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J Surg Oncol. 1976;8(5):391-411.

Relationship of causative factors in spontaneous regression of cancer to immunologic factors possibly effective in cancer.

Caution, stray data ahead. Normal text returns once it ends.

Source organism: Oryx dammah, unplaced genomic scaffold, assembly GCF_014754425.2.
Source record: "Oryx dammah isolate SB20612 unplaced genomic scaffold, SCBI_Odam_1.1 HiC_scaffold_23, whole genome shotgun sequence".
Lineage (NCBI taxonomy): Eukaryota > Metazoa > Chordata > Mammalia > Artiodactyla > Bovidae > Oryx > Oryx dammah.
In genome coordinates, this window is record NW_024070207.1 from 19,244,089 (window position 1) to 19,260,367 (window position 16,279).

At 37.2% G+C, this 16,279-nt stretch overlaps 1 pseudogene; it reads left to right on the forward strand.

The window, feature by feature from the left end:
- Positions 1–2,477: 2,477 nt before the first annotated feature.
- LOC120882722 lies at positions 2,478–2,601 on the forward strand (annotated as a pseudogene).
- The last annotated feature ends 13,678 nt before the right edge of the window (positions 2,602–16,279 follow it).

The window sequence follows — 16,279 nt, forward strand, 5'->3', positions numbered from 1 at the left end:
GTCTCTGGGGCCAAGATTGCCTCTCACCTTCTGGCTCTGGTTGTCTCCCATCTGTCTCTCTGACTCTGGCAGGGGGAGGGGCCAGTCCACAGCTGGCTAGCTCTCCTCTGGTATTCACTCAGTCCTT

In a book written by Everson and Cole (1966) on spontaneous regression 176 examples of the phenomenon were encountered in the medical literature from 1900 to 1964, supplemented by cases referred by friends. No common denominator of explanations were found. Various types of trauma (e.g., biopsy, incomplete excision), transfusions, infection, hormone changes, drugs, etc. were encountered as possible causative factors. Most significant of all factors was encountered in the 13 examples of spontaneous regression of the bladder; in this series regression of the tumor occurred in 10 after transplantation of the ureters out of the bladder. A consideration and discussion of various reactions in human beings associated with therapeutic regressions have been reviewed hoping to develop a correlation between the two types of regression. At the time of publication of our monograph 9 years ago we were unable to suggest any mechanisms which might explain the regressions. However, since that time so many advances have been made in immunology that it appears now that a stimulation of the immune process might explain most of the regressions. We are just beginning to learn a few methods of stimulating the immune process. Use of BCG is one of the best examples of this stimulating process; other bacterial agents, or fractions, are known to have this action. No doubt there are innumerable others unknown, some of which might explain spontaneous regressions. It would appear that hormonal changes might be responsible for many of the regressions but this author doubts it explains many. More is known at the present time about cellular immunity than humoral immunity, but greater possibilities surely lie in humoral immunity. The blocking and unblocking activities developed by the Hellströms and associates are no doubt important. Immunoglobulins exert a very important role in the immune process; antibodies may consist of immunoglobulins but much more needs to be known before this relationship can be understood. The recent report (Amery, 1975) that levamisole (given at the time of resection of the lung for carcinoma) improves patient survival is exciting. Amery believes the drug may prevent the hematogenous spread of the tumor during surgery and/or may decrease the immunosuppression caused by a major operation.

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